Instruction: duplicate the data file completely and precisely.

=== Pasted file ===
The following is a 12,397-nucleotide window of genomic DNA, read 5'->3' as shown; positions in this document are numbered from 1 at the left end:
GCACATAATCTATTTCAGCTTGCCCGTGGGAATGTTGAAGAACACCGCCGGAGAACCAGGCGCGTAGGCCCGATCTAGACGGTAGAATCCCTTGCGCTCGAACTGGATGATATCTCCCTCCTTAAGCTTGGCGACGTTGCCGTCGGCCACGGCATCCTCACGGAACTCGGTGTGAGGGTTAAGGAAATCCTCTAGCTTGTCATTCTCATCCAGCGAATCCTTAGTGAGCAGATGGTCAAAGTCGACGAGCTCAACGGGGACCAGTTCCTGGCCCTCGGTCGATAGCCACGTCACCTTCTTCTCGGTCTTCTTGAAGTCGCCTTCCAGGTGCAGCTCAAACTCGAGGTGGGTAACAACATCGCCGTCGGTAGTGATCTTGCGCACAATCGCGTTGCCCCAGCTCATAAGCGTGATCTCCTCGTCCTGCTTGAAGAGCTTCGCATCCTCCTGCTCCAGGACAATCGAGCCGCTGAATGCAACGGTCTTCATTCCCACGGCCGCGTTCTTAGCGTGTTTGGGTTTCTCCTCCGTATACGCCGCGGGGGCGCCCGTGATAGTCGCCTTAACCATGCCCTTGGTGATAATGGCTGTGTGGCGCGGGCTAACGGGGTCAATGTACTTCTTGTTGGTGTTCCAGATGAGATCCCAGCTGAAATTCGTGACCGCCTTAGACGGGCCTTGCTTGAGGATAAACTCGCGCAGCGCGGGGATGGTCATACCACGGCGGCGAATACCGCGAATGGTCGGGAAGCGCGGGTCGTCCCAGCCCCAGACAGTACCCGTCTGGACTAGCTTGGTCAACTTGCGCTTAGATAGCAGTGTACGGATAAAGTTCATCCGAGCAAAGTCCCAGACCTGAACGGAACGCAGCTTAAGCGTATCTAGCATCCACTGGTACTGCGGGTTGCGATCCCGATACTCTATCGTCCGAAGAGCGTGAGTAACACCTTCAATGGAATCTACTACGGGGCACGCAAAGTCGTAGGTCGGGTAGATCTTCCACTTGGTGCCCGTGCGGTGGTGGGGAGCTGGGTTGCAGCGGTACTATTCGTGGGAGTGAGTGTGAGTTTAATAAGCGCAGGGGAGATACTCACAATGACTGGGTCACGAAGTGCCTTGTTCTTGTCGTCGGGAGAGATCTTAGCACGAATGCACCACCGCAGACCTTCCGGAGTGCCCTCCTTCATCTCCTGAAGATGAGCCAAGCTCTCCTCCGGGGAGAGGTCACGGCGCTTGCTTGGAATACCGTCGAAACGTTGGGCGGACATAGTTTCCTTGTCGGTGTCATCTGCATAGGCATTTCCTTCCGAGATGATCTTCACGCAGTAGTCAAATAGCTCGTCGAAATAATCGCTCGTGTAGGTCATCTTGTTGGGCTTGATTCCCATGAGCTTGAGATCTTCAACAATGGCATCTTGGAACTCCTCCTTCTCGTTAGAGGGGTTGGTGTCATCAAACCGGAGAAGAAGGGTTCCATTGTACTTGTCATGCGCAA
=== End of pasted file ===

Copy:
The following is a 12,397-nucleotide window of genomic DNA, read 5'->3' as shown; positions in this document are numbered from 1 at the left end:
GCACATAATCTATTTCAGCTTGCCCGTGGGAATGTTGAAGAACACCGCCGGAGAACCAGGCGCGTAGGCCCGATCTAGACGGTAGAATCCCTTGCGCTCGAACTGGATGATATCTCCCTCCTTAAGCTTGGCGACGTTGCCGTCGGCCACGGCATCCTCACGGAACTCGGTGTGAGGGTTAAGGAAATCCTCTAGCTTGTCATTCTCATCCAGCGAATCCTTAGTGAGCAGATGGTCAAAGTCGACGAGCTCAACGGGGACCAGTTCCTGGCCCTCGGTCGATAGCCACGTCACCTTCTTCTCGGTCTTCTTGAAGTCGCCTTCCAGGTGCAGCTCAAACTCGAGGTGGGTAACAACATCGCCGTCGGTAGTGATCTTGCGCACAATCGCGTTGCCCCAGCTCATAAGCGTGATCTCCTCGTCCTGCTTGAAGAGCTTCGCATCCTCCTGCTCCAGGACAATCGAGCCGCTGAATGCAACGGTCTTCATTCCCACGGCCGCGTTCTTAGCGTGTTTGGGTTTCTCCTCCGTATACGCCGCGGGGGCGCCCGTGATAGTCGCCTTAACCATGCCCTTGGTGATAATGGCTGTGTGGCGCGGGCTAACGGGGTCAATGTACTTCTTGTTGGTGTTCCAGATGAGATCCCAGCTGAAATTCGTGACCGCCTTAGACGGGCCTTGCTTGAGGATAAACTCGCGCAGCGCGGGGATGGTCATACCACGGCGGCGAATACCGCGAATGGTCGGGAAGCGCGGGTCGTCCCAGCCCCAGACAGTACCCGTCTGGACTAGCTTGGTCAACTTGCGCTTAGATAGCAGTGTACGGATAAAGTTCATCCGAGCAAAGTCCCAGACCTGAACGGAACGCAGCTTAAGCGTATCTAGCATCCACTGGTACTGCGGGTTGCGATCCCGATACTCTATCGTCCGAAGAGCGTGAGTAACACCTTCAATGGAATCTACTACGGGGCACGCAAAGTCGTAGGTCGGGTAGATCTTCCACTTGGTGCCCGTGCGGTGGTGGGGAGCTGGGTTGCAGCGGTACTATTCGTGGGAGTGAGTGTGAGTTTAATAAGCGCAGGGGAGATACTCACAATGACTGGGTCACGAAGTGCCTTGTTCTTGTCGTCGGGAGAGATCTTAGCACGAATGCACCACCGCAGACCTTCCGGAGTGCCCTCCTTCATCTCCTGAAGATGAGCCAAGCTCTCCTCCGGGGAGAGGTCACGGCGCTTGCTTGGAATACCGTCGAAACGTTGGGCGGACATAGTTTCCTTGTCGGTGTCATCTGCATAGGCATTTCCTTCCGAGATGATCTTCACGCAGTAGTCAAATAGCTCGTCGAAATAATCGCTCGTGTAGGTCATCTTGTTGGGCTTGATTCCCATGAGCTTGAGATCTTCAACAATGGCATCTTGGAACTCCTCCTTCTCGTTAGAGGGGTTGGTGTCATCAAACCGGAGAAGAAGGGTTCCATTGTACTTGTCATGCGCAA